STEYER: The way that we can go after that is by directing science through universities, through research to solve the problem. So if you look at what Mr. Trump has done, he has cut research funding across the board in every one of his different budgets. I think that's the exact wrong thing to do. What we should be doing in a case like trying to come up with solutions to AIDS, with cures for AIDS, is going directly to the best scientists and funding them as much as necessary, as much as conceivably effective to make sure that we solve this problem.

Click for Tom Steyer on other issues.   Source: CNN LGBT Town Hall 2020

Pete Buttigieg on HIV-AIDS: (Health Care Oct 10, 2019)
Good care for all and affordable prevention for all

Q: What is your plan for reducing HIV contractions among the African American population?

BUTTIGIEG: I propose Medicare for all who want it. But whether you're on that public plan or on a private plan, we require that everyone be treated with equity. That includes not just treatments for HIV, things that can be done to prevent the transmission of HIV. It's why we need a prescription drug plan like the one I'm putting forward that caps the amount that anybody would have to pay.

Click for Pete Buttigieg on other issues.   Source: CNN LGBT Town Hall 2020

Beto O`Rourke on HIV-AIDS: (Health Care Oct 10, 2019)
Distribute PrEP to everyone, at reduced cost

We have absolutely failed our fellow Americans in making sure that we prevent the spread of HIV in America. Though we know that Truvada, the brand name for PrEP, has up to a 99% effectiveness rate in stopping the spread of HIV for those who are taking it, of the 1.3 million of our fellow Americans who are at risk today, less than 10% are regularly taking Truvada. And though you and I, as the U.S. taxpayer, invested in the research and development, the clinical trials, the purchase of those Medications [costs] up to $2,000 per month for one person, which helps to explain why we have absolutely failed in making sure everyone gets that care. Forty thousand new cases of HIV just last year in 2018. We can do something about this. And as president I will. We will bring down that cost. If Gilead fails to honor their commitment to the taxpayer, to our fellow Americans, we will take over that patent and we will make sure that PrEP is distributed to every person in America who needs that.
Click for Beto O`Rourke on other issues.   Source: CNN LGBT Town Hall 2020

Kamala Harris on HIV-AIDS: (Health Care Oct 10, 2019)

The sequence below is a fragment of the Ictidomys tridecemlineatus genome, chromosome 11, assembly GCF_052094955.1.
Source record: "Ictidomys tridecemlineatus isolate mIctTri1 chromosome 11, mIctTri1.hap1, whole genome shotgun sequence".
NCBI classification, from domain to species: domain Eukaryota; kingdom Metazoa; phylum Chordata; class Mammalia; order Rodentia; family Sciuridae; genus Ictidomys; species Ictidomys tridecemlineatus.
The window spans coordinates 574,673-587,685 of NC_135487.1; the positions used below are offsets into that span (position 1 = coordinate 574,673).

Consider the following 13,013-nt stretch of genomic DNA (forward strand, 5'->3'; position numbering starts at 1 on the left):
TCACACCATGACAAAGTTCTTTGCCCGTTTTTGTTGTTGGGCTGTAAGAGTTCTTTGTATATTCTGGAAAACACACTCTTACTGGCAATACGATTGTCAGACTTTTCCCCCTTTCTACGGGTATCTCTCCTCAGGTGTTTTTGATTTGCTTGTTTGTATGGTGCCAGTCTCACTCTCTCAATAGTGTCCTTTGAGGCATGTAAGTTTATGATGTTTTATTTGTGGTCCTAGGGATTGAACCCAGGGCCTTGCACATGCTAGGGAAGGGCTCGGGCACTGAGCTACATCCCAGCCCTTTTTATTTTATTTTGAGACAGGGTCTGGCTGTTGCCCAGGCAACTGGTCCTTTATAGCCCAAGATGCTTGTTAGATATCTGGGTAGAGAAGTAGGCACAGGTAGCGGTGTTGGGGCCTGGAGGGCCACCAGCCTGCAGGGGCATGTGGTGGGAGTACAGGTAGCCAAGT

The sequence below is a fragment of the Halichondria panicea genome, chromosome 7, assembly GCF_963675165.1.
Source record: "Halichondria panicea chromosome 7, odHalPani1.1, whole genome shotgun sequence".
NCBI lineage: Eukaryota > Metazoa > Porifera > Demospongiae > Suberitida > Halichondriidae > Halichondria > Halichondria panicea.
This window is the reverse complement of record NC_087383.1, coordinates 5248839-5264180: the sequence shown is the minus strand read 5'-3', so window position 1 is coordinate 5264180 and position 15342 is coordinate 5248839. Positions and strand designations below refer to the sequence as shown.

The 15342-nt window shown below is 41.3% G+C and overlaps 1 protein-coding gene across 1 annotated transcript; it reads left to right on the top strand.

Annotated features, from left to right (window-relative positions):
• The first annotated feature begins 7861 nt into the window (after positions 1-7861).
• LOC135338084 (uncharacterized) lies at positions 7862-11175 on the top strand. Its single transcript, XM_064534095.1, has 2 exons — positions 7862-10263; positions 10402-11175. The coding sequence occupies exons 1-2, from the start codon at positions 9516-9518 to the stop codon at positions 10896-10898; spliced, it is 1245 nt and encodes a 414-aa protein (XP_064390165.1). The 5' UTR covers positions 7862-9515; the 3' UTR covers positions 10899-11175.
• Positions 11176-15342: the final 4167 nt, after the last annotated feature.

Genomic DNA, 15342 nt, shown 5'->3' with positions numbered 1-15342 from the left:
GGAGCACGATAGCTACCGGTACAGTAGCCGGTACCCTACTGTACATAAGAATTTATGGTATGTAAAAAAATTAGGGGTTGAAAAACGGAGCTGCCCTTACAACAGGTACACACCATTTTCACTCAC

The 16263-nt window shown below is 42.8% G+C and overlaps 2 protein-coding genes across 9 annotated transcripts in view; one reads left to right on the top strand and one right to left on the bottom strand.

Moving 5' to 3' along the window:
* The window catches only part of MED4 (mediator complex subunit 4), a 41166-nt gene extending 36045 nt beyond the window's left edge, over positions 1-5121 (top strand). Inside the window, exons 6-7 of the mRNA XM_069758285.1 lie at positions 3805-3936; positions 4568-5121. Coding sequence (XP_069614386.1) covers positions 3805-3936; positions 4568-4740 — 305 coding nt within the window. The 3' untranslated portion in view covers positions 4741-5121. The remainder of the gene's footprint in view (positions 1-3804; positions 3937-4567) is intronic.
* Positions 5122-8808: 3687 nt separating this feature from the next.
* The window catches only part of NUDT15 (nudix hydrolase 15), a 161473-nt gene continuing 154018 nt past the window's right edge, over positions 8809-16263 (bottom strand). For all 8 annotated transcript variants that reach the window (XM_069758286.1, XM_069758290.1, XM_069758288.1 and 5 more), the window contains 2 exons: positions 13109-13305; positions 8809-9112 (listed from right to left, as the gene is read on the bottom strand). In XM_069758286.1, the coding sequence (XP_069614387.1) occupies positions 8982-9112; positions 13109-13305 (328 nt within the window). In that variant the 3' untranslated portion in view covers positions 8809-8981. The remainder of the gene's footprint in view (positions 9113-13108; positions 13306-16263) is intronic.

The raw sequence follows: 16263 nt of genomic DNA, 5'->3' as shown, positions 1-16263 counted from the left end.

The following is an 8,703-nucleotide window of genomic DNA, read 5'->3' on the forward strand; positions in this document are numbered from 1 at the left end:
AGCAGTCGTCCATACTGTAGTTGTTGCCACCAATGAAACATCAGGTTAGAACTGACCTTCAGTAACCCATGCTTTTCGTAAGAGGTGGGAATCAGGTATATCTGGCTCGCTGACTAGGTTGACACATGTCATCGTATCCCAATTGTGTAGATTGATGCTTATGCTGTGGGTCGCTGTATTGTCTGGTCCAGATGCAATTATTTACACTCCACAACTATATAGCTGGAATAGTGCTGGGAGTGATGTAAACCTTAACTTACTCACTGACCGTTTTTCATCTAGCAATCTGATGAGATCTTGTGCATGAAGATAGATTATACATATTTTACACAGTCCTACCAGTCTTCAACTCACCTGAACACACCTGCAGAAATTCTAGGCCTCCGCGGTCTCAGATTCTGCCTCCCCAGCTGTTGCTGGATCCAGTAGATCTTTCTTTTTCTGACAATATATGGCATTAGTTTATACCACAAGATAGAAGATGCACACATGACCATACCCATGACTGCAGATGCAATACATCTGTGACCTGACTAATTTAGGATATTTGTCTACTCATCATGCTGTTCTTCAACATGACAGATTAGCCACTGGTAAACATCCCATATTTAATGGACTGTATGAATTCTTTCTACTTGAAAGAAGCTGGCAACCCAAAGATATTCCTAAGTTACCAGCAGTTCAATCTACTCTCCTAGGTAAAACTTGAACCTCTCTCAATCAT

Federal funding for PrEP to prevent HIV/AIDS

Q: I was diagnosed with HIV when I was 20 years old. What will you do to combat the rate of HIV diagnosis in the communities that are most impacted, like mine, black gay men?

HARRIS: Gay black men are twice as likely to contract HIV and AIDS. One of the issues also that is relevant to this point is the affordability of medications such as PrEP, which is extremely expensive. I have been a leader in the US Senate to say that it should be covered by insurance and money should not be the barrier to access to PrEP, which is obviously a life-saving drug. In terms of HIV-AIDS rates among black men in particular, it is still much higher because the hierarchy still exists within the community around access to health care, housing, employment, and things of that nature. So I will, as president, I commit to you, deal with all of those, but also we need to deal with it in the context of having a commitment, which is my commitment, that within a generation we will end HIV-AIDS.

Click for Kamala Harris on other issues.   Source: CNN LGBT Town Hall 2020

Amy Klobuchar on HIV-AIDS: (Health Care Oct 10, 2019)
Take on Big Pharma, to make drugs more affordable

Q: Young black gay men are the most impacted population affected by HIV and AIDS. What are remedies?

KLOBUCHAR: Make sure the HIV community can get the drugs they need. That means the PrEP drug and that means to take on pharmaceutical companies to make drugs more affordable. The second thing is to make sure we keep the protections of the Affordable Care Act. Make it easier for the generics to get online. Bring in less expensive drugs from other countries to start competition.

Click for Amy Klobuchar on other issues.   Source: CNN LGBT Town Hall 2020

Cory Booker on HIV-AIDS: (Health Care Oct 10, 2019)
Forbid charging more for drugs in U.S. than elsewhere

Q: A drug called Truvada provides almost absolute protection against becoming HIV-positive. A monthly supply costs less than $6 to make. However, its manufacturer charges more than $1,600. What actions would you take to address this cost barrier?